During the first TV timeout, Vegas Golden Knights goaltender Marc-Andre Fleury skated behind his net, squirted water in his face, leaned on his stick and looked up at the scoreboard screen at PPG Paints Arena. His old hockey life flashed before his eyes, a tribute to everything he did for the Pittsburgh Penguins. There he was going No. 1 in the 2003 NHL Draft, making acrobatic saves, lifting the Stanley Cup, interacting with fans. The final image: Fleury riding in a championship parade, fans flanking him, city surrounding him. The message: “Thank you, Marc-Andre”. The fans cheered and chanted his name. He saluted with his stick, waved with his glove, tapped his chest, clapped for them as they clapped for him. He skated back into his crease, but they would not stop. For more than a minute, they kept cheering and chanting. Fleury stated: “I was happy I had a mask on”. At one point, Fleury reached into that mask to wipe away something. Tears? “Maybe,” Fleury said with a bittersweet smile. “It was sweat. A lot of sweat. It’s a night I won’t forget. I’ll forget the score”. Fleury won 375 regular-season games with the Penguins, fourth by a goaltender with one team, after Martin Brodeur’s 688 with the New Jersey Devils, Henrik Lundqvist’s 426 with the New York Rangers and Tony Esposito’s 418 with the Chicago Blackhawks. He set a Penguins record with 44 shutouts. He was part of three championship teams. When Fleury came out for warmup, he was greeted by hundreds of fans with signs ringing around the Vegas end. “Thank you 29. Once a penguin, always a penguin. Welcome home, Flower”. Fleury added: “I didn’t really know what to expect. Just in warmup, I had goosebumps skating around with all the people at the game with the cards and the kind words”. Amid the postgame interviews, amid the disappointment of the loss, Fleury made sure to appreciate the appreciation: “The support I’ve gotten over the years here has been incredible. I want to thank everybody for all these years and once again showing up tonight with such great support”.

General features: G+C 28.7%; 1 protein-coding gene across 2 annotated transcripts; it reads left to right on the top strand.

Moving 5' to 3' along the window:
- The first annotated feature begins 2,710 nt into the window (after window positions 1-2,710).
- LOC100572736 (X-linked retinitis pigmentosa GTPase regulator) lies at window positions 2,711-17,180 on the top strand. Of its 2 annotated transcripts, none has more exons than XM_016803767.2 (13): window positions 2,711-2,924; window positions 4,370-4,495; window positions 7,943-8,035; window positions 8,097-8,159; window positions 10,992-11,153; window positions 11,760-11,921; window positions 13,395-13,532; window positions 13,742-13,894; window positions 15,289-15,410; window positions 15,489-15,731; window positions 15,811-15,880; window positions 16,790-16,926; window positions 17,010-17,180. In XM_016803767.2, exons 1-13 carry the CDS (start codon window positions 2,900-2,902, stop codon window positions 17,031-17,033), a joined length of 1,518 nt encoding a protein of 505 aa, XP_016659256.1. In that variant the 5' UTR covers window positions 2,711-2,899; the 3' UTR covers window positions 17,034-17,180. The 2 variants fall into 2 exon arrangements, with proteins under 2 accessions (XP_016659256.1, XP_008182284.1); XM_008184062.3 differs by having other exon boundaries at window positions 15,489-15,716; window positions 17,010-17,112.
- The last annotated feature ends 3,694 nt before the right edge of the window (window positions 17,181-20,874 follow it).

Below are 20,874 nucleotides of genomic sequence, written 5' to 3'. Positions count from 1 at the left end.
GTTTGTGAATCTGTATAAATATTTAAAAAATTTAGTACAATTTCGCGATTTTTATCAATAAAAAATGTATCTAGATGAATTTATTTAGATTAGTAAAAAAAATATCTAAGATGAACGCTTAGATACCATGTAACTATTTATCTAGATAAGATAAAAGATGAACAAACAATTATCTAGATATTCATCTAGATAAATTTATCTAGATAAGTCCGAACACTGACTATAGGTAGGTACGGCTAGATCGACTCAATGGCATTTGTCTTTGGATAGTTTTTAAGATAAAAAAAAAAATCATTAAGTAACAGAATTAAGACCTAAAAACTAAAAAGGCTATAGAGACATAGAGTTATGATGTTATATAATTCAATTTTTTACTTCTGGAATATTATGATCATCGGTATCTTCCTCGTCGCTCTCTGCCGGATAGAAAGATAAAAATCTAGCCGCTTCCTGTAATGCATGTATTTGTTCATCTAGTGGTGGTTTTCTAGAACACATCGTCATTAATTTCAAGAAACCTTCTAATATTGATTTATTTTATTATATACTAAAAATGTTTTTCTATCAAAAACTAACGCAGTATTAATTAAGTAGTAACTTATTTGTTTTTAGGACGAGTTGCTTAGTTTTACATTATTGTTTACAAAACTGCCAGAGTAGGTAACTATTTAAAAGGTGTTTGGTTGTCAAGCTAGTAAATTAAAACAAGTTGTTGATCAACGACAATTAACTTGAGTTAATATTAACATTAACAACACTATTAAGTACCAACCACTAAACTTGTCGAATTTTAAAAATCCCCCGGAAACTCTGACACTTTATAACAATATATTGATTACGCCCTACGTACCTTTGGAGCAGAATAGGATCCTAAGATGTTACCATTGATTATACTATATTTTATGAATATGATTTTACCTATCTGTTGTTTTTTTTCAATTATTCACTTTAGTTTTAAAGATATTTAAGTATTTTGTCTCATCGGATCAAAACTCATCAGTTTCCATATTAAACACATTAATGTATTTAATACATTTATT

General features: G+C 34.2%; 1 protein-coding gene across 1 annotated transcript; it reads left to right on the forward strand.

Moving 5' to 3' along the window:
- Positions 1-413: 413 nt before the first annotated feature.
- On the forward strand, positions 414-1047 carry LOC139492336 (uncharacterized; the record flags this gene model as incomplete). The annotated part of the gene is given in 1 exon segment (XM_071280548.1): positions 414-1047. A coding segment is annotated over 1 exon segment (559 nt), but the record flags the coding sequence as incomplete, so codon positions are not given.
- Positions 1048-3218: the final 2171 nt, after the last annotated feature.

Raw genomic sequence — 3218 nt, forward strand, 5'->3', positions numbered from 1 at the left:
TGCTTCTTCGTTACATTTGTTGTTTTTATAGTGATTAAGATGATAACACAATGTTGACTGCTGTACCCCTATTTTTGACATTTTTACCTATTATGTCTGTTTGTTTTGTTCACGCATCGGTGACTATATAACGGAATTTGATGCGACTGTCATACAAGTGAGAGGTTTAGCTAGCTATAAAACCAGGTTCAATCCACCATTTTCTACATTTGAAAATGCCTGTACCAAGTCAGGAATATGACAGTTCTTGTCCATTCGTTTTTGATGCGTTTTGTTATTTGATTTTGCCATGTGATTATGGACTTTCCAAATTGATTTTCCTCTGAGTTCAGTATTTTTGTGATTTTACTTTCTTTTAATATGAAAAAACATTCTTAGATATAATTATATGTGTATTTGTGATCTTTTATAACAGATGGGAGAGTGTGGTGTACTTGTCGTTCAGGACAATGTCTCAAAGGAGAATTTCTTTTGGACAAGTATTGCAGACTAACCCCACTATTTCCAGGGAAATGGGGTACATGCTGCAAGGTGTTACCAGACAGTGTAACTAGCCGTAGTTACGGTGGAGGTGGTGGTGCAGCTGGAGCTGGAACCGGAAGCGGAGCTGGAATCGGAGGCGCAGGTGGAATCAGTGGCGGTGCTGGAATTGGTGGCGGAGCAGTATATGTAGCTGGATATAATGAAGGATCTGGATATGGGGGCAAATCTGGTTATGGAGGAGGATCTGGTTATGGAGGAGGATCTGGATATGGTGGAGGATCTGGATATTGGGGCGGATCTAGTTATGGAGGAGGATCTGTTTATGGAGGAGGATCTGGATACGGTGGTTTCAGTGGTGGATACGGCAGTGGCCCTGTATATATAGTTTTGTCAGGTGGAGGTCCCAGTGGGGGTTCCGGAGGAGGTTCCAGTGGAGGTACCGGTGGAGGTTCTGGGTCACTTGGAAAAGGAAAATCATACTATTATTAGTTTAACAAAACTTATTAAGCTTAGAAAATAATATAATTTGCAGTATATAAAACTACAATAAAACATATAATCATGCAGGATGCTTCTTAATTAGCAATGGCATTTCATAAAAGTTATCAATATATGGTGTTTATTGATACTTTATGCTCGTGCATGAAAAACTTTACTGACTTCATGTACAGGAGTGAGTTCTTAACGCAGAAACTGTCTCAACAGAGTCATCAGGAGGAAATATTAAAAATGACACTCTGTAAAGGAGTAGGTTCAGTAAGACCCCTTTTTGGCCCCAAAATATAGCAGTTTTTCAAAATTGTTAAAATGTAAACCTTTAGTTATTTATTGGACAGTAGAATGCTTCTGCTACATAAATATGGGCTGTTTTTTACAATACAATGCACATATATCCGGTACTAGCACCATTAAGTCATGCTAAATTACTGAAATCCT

The Rangers have received Rick Nash’s 12-team trade list, and it appears the 33-year-old is set to be dealt by the Feb. 26 deadline. The Rangers had requested the 33-year-old’s list of 12 teams to which he would be willing to except a trade. The request comes with Nash only months away from the end of an eight-year, $62.4 million contract, a deal which carries a hefty $7.8-million cap hit. In fact, the Rangers retaining some of Nash’s salary can make any deadline deal involving the eight-time 30-goal scorer a win-win for both teams. From New York’s perspective, swinging a deal that reduces Nash’s cap hit for the acquiring team stands to bring a better return than one that would see Nash moved along at full cost. For instance, retaining, say, 50 percent of Nash’s salary might turn what would’ve previously been a third-round selection into a second-round pick. Conversely, teams on Nash’s trade list that may not have been able to afford to bring him aboard without salary retention can now enter the bidding for the veteran. Here are 3 potential destinations: